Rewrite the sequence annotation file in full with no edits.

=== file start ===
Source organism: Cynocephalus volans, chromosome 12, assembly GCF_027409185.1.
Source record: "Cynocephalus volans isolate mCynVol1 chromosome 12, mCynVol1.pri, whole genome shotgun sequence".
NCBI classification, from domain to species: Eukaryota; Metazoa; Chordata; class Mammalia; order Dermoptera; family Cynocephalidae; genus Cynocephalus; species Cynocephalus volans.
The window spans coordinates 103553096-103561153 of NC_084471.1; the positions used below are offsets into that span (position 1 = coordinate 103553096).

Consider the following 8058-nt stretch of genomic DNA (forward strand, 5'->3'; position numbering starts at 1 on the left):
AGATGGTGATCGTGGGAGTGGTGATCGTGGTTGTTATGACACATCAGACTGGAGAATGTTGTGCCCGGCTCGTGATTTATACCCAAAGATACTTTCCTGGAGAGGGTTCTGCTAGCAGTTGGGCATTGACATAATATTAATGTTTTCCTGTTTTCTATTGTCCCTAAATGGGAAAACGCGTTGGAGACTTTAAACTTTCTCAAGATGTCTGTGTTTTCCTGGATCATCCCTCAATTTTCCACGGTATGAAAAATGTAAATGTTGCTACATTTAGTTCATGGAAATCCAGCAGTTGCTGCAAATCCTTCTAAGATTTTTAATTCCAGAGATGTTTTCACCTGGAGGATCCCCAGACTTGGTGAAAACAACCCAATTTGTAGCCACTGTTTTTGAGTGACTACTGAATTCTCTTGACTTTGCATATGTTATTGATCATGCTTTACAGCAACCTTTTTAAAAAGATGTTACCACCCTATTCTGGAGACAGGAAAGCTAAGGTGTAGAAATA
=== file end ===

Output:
Source organism: Cynocephalus volans, chromosome 12, assembly GCF_027409185.1.
Source record: "Cynocephalus volans isolate mCynVol1 chromosome 12, mCynVol1.pri, whole genome shotgun sequence".
NCBI classification, from domain to species: Eukaryota; Metazoa; Chordata; class Mammalia; order Dermoptera; family Cynocephalidae; genus Cynocephalus; species Cynocephalus volans.
The window spans coordinates 103553096-103561153 of NC_084471.1; the positions used below are offsets into that span (position 1 = coordinate 103553096).

Consider the following 8058-nt stretch of genomic DNA (forward strand, 5'->3'; position numbering starts at 1 on the left):
AGATGGTGATCGTGGGAGTGGTGATCGTGGTTGTTATGACACATCAGACTGGAGAATGTTGTGCCCGGCTCGTGATTTATACCCAAAGATACTTTCCTGGAGAGGGTTCTGCTAGCAGTTGGGCATTGACATAATATTAATGTTTTCCTGTTTTCTATTGTCCCTAAATGGGAAAACGCGTTGGAGACTTTAAACTTTCTCAAGATGTCTGTGTTTTCCTGGATCATCCCTCAATTTTCCACGGTATGAAAAATGTAAATGTTGCTACATTTAGTTCATGGAAATCCAGCAGTTGCTGCAAATCCTTCTAAGATTTTTAATTCCAGAGATGTTTTCACCTGGAGGATCCCCAGACTTGGTGAAAACAACCCAATTTGTAGCCACTGTTTTTGAGTGACTACTGAATTCTCTTGACTTTGCATATGTTATTGATCATGCTTTACAGCAACCTTTTTAAAAAGATGTTACCACCCTATTCTGGAGACAGGAAAGCTAAGGTGTAGAAATA